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“Shooting Up”: The Dangers of Intravenous (IV) Drug Use

syringe on blue background - IV

There are a number of different ways a person can abuse drugs. Drugs can be smoked, snorted, taken orally, or injected. Injection of a drug into a vein produces an intense high almost instantaneously since the drug immediately enters the bloodstream, speeding its delivery to the brain. The extremely intoxicating effects of intravenous (IV) drug use often cause the user to become addicted to the drug more quickly and leave them more vulnerable to a significant number of health risks or a fatal outcome.

Commonly Injected Drugs

The World Health Organization estimates that more than 13 million people inject drugs. Most of those are IV drug users, with a small number of people using the drugs by inserting the needle under their skin (subcutaneous) or into a muscle (intramuscular). Almost all types of drugs can be used by injection. Even prescription medications that come in tablet form can be injected after they are crushed into powder and mixed with liquid.

The most common drugs for IV use include:

  • Heroin (other opioids including fentanyl, buprenorphine, and Talwin)
  • Cocaine
  • Amphetamines
  • Crystal methamphetamines
  • Opiates
  • Prescription painkiller medications such as oxycodone and hydrocodone
  • Prescription amphetamine-type stimulants such as Adderall and Ritalin

Blood-Borne Diseases

According to The Journal of Addictive Diseases, the most harmful method of using drugs is injection. Intravenous drug use is often the cause of blood infections that are transmitted from person to person when they are exposed to contaminated blood, such as through needle sharing or recycling.

Blood-borne diseases include:

  • HIV (human immunodeficiency virus)
  • HBV (hepatitis B)
  • HCV ( hepatitis C)
  • TB (Tuberculosis)
  • Bacterial Endocarditis (bacterial heart infection that causes inflammation of the interior lining of the heart and can damage heart valves)

IV Use and Infections

Using drugs intravenously can result in many different types of infections. One of the most common types is staphylococcus (staph) infections. The first sign of this type of infection is a small red bump that resembles a spider bite or a pimple. A staph infection can spread to the lungs and cause dangerous complications.

Infections in the bone, called musculoskeletal infections, can also develop. These include conditions such as osteomyelitis, septic arthritis, and joint infections.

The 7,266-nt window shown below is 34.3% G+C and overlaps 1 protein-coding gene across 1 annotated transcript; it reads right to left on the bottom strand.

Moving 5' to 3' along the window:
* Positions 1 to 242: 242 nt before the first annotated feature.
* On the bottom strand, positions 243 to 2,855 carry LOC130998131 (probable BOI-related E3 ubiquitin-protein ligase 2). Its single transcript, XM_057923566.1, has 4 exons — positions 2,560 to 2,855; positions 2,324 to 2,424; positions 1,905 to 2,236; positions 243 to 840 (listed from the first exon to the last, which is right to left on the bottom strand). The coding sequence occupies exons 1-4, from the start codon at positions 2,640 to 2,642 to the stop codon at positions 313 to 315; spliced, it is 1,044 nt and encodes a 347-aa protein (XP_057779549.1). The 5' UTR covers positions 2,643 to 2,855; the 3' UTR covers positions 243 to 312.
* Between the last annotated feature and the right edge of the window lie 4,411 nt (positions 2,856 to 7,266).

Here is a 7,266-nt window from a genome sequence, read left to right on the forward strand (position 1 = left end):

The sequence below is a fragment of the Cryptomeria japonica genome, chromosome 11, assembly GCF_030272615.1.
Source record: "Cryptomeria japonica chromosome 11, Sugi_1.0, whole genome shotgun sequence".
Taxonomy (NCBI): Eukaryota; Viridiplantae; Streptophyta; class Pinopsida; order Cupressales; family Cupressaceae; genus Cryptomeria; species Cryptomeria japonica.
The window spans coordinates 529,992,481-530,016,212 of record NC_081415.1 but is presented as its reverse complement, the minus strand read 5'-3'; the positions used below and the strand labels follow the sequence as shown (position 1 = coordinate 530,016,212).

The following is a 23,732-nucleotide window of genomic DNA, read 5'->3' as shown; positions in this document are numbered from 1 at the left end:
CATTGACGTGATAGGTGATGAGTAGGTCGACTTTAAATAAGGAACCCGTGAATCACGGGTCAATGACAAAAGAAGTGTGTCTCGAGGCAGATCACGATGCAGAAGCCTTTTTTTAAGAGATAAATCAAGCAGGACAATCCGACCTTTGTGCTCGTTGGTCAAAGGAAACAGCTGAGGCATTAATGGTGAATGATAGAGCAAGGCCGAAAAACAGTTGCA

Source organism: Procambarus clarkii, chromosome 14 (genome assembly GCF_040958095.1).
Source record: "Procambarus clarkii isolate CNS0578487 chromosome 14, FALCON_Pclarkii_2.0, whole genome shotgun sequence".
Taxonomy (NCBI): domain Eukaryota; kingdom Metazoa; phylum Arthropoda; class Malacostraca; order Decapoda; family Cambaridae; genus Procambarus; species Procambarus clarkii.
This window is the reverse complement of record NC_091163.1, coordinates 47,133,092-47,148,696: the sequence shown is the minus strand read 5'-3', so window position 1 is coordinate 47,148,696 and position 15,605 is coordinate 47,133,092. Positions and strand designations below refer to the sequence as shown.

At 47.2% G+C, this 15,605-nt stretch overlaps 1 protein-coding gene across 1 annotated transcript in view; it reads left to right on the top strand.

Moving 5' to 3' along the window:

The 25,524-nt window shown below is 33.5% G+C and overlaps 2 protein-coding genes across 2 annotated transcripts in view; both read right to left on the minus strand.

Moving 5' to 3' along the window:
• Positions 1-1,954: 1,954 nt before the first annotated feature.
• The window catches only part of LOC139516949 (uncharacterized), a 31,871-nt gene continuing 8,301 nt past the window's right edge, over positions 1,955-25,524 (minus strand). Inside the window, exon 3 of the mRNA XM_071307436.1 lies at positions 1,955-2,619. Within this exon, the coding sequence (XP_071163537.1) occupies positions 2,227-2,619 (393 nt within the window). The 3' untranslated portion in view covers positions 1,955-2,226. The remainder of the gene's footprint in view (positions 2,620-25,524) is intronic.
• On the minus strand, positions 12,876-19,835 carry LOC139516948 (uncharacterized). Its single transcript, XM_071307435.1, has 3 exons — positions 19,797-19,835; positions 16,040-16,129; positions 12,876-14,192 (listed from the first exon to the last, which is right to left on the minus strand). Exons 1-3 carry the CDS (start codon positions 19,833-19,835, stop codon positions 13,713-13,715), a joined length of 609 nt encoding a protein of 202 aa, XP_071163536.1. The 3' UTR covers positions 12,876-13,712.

Additional types of infections related to IV drug use include:

  • Cellulitis
  • Abscesses
  • Necrotizing fasciitis (flesh-eating disease)
  • Tetanus
  • Septic thrombophlebitis
  • Botulism

All of these types of infections are extremely dangerous and can result in serious complications and in some cases coma or death.

More Dangers of IV Drug Use

When IV drug users continually use the same injection site, the area becomes inflamed, infected, and very painful. Often the skin around the site has a dark pigmentation. The area can become scarred, bruised, or develop lesions. Sometimes the vein collapses. This causes damage to the vein’s lining and can lead to the formation of blood clots or a permanently blocked vein. To prevent this from happening, some drug users begin injecting drugs into other areas of their body such as their groin, neck, feet, or hands.

A few additional dangers of intravenous drug use include:

  • Chronic venous insufficiency (CVI): This occurs when the flow of blood from the heart to the legs becomes obstructed. According to a study by Research in Nursing and Health published by NCBI, 87.7 percent of intravenous drug users were symptomatic.
  • Thrombosis: A blood clot forms in the veins and causes a blockage or damage. The clot can travel through the bloodstream to the heart or lungs and may be fatal.
  • Substance Use Disorder: The person becomes addicted to the drug.
  • Damage to the liver, including cirrhosis and liver cancer caused by hepatitis.

Increased Risk of Overdose

The risk of an overdose substantially increases when drugs are intravenously injected directly into the body. One of the main reasons for this is because users are not able to correctly gauge how much of the drug they are injecting because of the intensity and quickness of the drug’s effects. Depending on the substance taken, an overdose can result in serious health problems, coma, or death.

There is Help Available

If you or a loved one is struggling with a substance use disorder, there is help available. Call and speak to a trained professional at Canyon Vista Recovery Center in Mesa, Arizona. Canyon Vista provides a comprehensive clinical program designed to help you heal and to give you the knowledge and tools you need as you travel the path to a clean and sober life.

Learn more about programs offered at Canyon Vista Recovery Center, Mesa, AZ drug treatment.
Contact us at
(888) 979-1840

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